Sir Philip Sidney - Life Stories, Books, and Links
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Stories about Sir Philip Sidney

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Picture of Sir Philip Sidney, author of the
Sir Philip Sidney
(1554 - 1586)

Category:  English Literature
Born:  September 27, 1554
Penshurst, Kent, England
Died:  March 25, 1586
Ludlow, Shropshire
Related authors:
Christopher Marlowe, Sir Walter Ralegh, William Shakespeare
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Sir Philip Sidney - LIFE STORIES
10/17/1586     Sidney the Shepherd-Knight
On this day in 1586 the courtier-poet Sir Philip Sidney died from his battle wounds. It is impossible to tell how much of the monument which Sidney's contemporaries constructed to him is based in reality, but the Queen is said to have described him as "the most accomplished gentleman in Europe," and the commoners at his funeral shouted, "Farewell, the worthiest knight that lived," and as C. S. Lewis put it, "Even at this distance, Sidney is dazzling."
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An Apology For Poetry (Or The Defence Of Poesy): Revised and Expanded Second Edition
by R.W. Maslen (Editor), Sir Philip Sidney
guide, poetry, analysis
Sir Philip Sidney: The Major Works (Oxford World's Classics)
by Sir Philip Sidney, Katherine Duncan-Jones (Editor)
anthology, poetry, prose, letters
The Countess of Pembroke's Arcadia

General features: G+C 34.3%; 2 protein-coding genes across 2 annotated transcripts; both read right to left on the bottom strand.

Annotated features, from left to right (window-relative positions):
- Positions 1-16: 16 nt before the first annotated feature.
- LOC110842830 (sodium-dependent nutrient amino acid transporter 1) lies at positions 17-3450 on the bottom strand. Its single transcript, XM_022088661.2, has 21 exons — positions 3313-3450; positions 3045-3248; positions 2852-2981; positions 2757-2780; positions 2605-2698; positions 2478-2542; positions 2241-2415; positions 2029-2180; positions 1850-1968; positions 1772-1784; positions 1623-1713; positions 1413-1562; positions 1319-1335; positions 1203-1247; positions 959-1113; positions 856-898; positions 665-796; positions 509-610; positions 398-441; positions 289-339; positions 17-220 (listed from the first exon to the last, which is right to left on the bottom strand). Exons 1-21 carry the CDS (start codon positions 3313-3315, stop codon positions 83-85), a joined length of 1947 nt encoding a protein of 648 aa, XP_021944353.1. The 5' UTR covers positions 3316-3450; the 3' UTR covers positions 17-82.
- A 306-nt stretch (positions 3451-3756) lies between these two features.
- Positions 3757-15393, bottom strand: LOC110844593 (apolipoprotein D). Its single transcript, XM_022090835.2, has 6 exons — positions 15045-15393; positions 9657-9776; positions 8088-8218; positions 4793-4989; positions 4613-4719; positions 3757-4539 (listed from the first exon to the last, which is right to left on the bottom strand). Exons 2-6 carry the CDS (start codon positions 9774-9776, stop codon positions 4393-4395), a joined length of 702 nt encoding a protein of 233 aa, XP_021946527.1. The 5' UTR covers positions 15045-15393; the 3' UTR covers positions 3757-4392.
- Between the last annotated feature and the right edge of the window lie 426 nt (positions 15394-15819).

by Sir Philip Sidney, Maurice Evans (Editor)
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Allegory and Epic in English Renaissance Literature: Heroic Form in Sidney, Spenser, Milton
by Kenneth Borris
literary analysis
Elegies for Sir Philip Sidney
by A. J. Colaianne (Introduction), W. L. Godshalk (Introduction)
literary history
Elizabethan Literature and the Law of Fraudulent Conveyance: Sidney, Spenser, and Shakespeare
by Charles Ross
literary analysis
Favorite Sons: The Politics and Poetics of the Sidney Family
by Elizabeth Mazzola
Philip Sidney: A Double Life
by Alan Stewart
Sidney to Milton, 1580-1660
by Marion Wynne-Davis
literary analysis
Sidney's Poetic Justice: The Old Arcadia, Its Eclogues, and Renaissance Pastoral Traditions
by Robert Stillman
literary criticism
Sir Philip Sidney and Arcadia
by Joan Rees
literary criticism
Sir Philip Sidney: A Study in Conflict
by Henry C. Warren
Squitter-Wits and Muse-Haters: Spenser, Sidney, Milton, and Renaissance Antipoetic Sentiment
by Peter C. Herman
literary history, analysis
The Shape of Things Known; Sidney's Apology in its Philosophical Tradition
by Forrest G. Robinson
analysis and criticism
The Sound of Virtue: Philip Sidney's Arcadia and Elizabethan Politics
by Blair Worden
criticism and analysis
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Sir Philip Sidney
Find a biography which examines Sidney's life and enduring legacy as one of the most important writers of the golden age of English literature.